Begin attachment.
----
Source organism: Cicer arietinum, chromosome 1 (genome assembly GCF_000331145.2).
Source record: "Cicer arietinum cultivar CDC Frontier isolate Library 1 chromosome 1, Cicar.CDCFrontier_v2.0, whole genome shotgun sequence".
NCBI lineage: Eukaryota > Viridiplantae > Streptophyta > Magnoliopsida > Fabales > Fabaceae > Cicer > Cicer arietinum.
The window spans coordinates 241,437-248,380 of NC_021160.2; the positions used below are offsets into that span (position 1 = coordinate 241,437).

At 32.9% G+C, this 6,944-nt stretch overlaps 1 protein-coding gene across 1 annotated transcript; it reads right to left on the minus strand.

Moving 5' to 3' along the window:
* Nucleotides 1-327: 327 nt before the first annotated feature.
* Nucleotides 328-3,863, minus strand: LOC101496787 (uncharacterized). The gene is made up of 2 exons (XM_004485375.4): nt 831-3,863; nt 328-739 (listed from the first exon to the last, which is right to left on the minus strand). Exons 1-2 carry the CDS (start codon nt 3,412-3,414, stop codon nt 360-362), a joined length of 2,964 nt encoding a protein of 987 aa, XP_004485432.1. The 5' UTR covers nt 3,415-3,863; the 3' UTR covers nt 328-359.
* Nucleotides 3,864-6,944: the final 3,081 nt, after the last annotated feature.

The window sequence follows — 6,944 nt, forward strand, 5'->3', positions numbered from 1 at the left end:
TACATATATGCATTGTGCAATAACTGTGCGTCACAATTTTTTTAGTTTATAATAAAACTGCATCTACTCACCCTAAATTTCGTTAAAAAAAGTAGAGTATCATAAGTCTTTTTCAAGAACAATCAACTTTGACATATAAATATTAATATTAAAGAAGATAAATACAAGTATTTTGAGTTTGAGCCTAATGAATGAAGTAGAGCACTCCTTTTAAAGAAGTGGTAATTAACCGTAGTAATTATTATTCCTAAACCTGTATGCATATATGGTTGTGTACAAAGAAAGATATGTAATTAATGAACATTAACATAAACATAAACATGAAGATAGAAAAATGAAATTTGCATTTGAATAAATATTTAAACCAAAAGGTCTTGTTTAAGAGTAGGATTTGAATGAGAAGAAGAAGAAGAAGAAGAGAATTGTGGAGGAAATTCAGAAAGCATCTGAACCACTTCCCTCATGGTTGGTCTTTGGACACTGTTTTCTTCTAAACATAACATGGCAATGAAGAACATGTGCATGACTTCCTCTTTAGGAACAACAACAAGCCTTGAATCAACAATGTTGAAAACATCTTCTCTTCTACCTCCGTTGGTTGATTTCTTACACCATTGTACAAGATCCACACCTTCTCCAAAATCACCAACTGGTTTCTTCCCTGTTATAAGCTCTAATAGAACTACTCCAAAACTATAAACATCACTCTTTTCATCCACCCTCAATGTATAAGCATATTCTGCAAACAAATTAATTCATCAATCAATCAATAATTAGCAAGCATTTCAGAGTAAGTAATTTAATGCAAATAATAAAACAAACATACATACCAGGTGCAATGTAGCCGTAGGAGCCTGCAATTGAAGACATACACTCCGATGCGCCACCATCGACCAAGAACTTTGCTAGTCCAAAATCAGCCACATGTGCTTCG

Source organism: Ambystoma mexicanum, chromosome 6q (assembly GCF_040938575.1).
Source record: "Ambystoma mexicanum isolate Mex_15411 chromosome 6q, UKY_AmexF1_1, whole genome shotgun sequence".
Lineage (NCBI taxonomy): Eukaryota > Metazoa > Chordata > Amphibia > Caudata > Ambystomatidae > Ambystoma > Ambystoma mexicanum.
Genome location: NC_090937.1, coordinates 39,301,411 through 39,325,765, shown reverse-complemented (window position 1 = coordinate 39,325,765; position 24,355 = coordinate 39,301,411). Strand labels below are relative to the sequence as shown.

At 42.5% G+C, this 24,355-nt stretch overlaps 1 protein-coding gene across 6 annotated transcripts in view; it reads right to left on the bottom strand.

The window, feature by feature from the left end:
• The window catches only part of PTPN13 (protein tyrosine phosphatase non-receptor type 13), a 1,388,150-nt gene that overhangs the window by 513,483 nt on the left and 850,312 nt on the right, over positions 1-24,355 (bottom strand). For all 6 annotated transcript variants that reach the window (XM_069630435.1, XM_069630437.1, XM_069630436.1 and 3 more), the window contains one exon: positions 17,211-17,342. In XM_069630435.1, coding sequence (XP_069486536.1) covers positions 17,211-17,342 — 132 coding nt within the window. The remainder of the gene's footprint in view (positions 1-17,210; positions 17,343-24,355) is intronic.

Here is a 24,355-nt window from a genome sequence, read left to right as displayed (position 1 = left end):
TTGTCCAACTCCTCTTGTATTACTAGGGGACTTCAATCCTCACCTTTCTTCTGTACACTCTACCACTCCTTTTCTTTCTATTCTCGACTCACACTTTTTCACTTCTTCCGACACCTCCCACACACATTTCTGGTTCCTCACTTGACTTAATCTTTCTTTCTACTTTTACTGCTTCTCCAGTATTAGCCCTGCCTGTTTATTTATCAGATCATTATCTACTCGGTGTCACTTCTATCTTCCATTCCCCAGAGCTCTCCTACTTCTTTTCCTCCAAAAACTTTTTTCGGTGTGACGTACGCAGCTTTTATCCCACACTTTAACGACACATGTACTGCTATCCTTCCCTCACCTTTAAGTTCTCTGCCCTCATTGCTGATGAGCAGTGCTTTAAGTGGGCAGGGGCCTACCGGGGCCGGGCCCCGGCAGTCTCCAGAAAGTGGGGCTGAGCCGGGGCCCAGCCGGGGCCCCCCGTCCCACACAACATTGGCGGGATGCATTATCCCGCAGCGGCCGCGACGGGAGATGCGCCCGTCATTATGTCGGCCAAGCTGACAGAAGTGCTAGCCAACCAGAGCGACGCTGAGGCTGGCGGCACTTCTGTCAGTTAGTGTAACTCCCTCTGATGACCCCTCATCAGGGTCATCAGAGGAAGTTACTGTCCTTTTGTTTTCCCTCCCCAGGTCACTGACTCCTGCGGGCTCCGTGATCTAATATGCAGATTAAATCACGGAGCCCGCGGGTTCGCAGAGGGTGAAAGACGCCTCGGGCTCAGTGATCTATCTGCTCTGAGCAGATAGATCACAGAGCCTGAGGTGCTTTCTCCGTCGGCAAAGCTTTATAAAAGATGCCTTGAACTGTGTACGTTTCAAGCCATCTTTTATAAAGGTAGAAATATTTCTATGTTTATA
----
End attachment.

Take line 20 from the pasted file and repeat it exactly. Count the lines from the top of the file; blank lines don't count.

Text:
TTGTCCAACTCCTCTTGTATTACTAGGGGACTTCAATCCTCACCTTTCTTCTGTACACTCTACCACTCCTTTTCTTTCTATTCTCGACTCACACTTTTTCACTTCTTCCGACACCTCCCACACACATTTCTGGTTCCTCACTTGACTTAATCTTTCTTTCTACTTTTACTGCTTCTCCAGTATTAGCCCTGCCTGTTTATTTATCAGATCATTATCTACTCGGTGTCACTTCTATCTTCCATTCCCCAGAGCTCTCCTACTTCTTTTCCTCCAAAAACTTTTTTCGGTGTGACGTACGCAGCTTTTATCCCACACTTTAACGACACATGTACTGCTATCCTTCCCTCACCTTTAAGTTCTCTGCCCTCATTGCTGATGAGCAGTGCTTTAAGTGGGCAGGGGCCTACCGGGGCCGGGCCCCGGCAGTCTCCAGAAAGTGGGGCTGAGCCGGGGCCCAGCCGGGGCCCCCCGTCCCACACAACATTGGCGGGATGCATTATCCCGCAGCGGCCGCGACGGGAGATGCGCCCGTCATTATGTCGGCCAAGCTGACAGAAGTGCTAGCCAACCAGAGCGACGCTGAGGCTGGCGGCACTTCTGTCAGTTAGTGTAACTCCCTCTGATGACCCCTCATCAGGGTCATCAGAGGAAGTTACTGTCCTTTTGTTTTCCCTCCCCAGGTCACTGACTCCTGCGGGCTCCGTGATCTAATATGCAGATTAAATCACGGAGCCCGCGGGTTCGCAGAGGGTGAAAGACGCCTCGGGCTCAGTGATCTATCTGCTCTGAGCAGATAGATCACAGAGCCTGAGGTGCTTTCTCCGTCGGCAAAGCTTTATAAAAGATGCCTTGAACTGTGTACGTTTCAAGCCATCTTTTATAAAGGTAGAAATATTTCTATGTTTATA